You must report your actions on quality measures that are specific to your profession.
Audiologists must report on referral to a physician for at least 50 percent of their Medicare patients who have dizziness; they also need to report on documentation or confirmation of medications in the chart for at least 50 percent of Medicare patients.
SLPs must report on the documentation or confirmation of medications in the patient’s chart for at least 50 percent of all eligible visits.
Q How do I report the measures?
You report your “action” on the Medicare claim form for the eligible procedure using special “G” codes assigned to each “action.” Medicare collects the codes during claims processing and analyzes them at the end of the year to determine if you meet all of the requirements (see resource box for website with specific, step-by-step information).
Q I don’t collect medication information. What is an easy way to meet these requirements?
The only way to participate in PQRS and to avoid penalties is to document this information. You must:
  • Start collecting medication information from your patients. Request that they bring a list of the name, dosage, frequency and route (for example, oral or injection) to their appointment or treatment visit. Place the list in the patient’s chart.

  • Every time you see the patient, ask if the patient’s medications have changed, and document the answer.

  • Familiarize yourself with the PQRS codes, including the procedure codes that require reporting.

  • Add the PQRS codes to your superbill/billing documentation so that you can indicate quickly which code(s) you performed at the visit.

  • Attempt to fulfill the PQRS requirement at every eligible patient visit, even though the benchmark is 50 percent.

Q Are there other measures I can report?
Yes, but only the dizziness and medications for audiologists and medications for SLPs count toward “participation” and, therefore, avoiding future penalties. Audiologists also may screen for depression; SLPs may perform pain assessment.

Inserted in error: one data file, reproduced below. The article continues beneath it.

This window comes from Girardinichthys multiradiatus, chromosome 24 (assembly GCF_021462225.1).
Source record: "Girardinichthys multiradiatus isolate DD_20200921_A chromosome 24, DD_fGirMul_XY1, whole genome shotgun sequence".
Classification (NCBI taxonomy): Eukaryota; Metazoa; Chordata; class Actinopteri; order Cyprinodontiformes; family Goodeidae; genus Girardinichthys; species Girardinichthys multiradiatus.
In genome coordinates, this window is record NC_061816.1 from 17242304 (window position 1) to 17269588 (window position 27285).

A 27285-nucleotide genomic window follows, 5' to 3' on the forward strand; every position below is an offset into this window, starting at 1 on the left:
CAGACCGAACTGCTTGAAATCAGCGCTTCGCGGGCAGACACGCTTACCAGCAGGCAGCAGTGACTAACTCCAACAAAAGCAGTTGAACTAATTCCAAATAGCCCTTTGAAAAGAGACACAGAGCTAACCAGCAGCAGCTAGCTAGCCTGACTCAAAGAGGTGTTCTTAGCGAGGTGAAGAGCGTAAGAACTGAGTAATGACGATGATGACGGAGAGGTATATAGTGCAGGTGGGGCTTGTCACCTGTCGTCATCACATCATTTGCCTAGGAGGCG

Q I’m an SLP and I already indicate G-codes and severity modifiers to report functional outcomes on the claim. Does this count toward my PQRS participation?
No, it does not. The functional outcome reporting requirements for therapy services are completely separate from PQRS and do not meet the PQRS requirements.
Q How long is PQRS going to be around?
Policymakers continue to look to quality and outcome reporting as the basis for payment systems. It is likely that PQRS or similar programs will be around for the long haul, and that penalties and reporting expectations will continue to increase.

Still Confused?

For help getting started with PQRS, check out these ASHA resources.

  • “Maximize Medicare Payment with PQRS” (on.asha.org/pqrs-webinar) is a 0.2-CEU on-demand webinar available for purchase. It includes quick reference handouts for audiologists and SLPs.

  • The audiology webpage “Reporting Audiology Quality Measures: A Step-by-Step Guide” (on.asha.org/reportingaudquality) includes tables and flowcharts.

  • The speech-language pathology webpage “PQRS Measures for SLPs to Report on Claims” (on.asha.org/pqrs-for-slps) includes tables and flowcharts.

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April 2014
Volume 19, Issue 4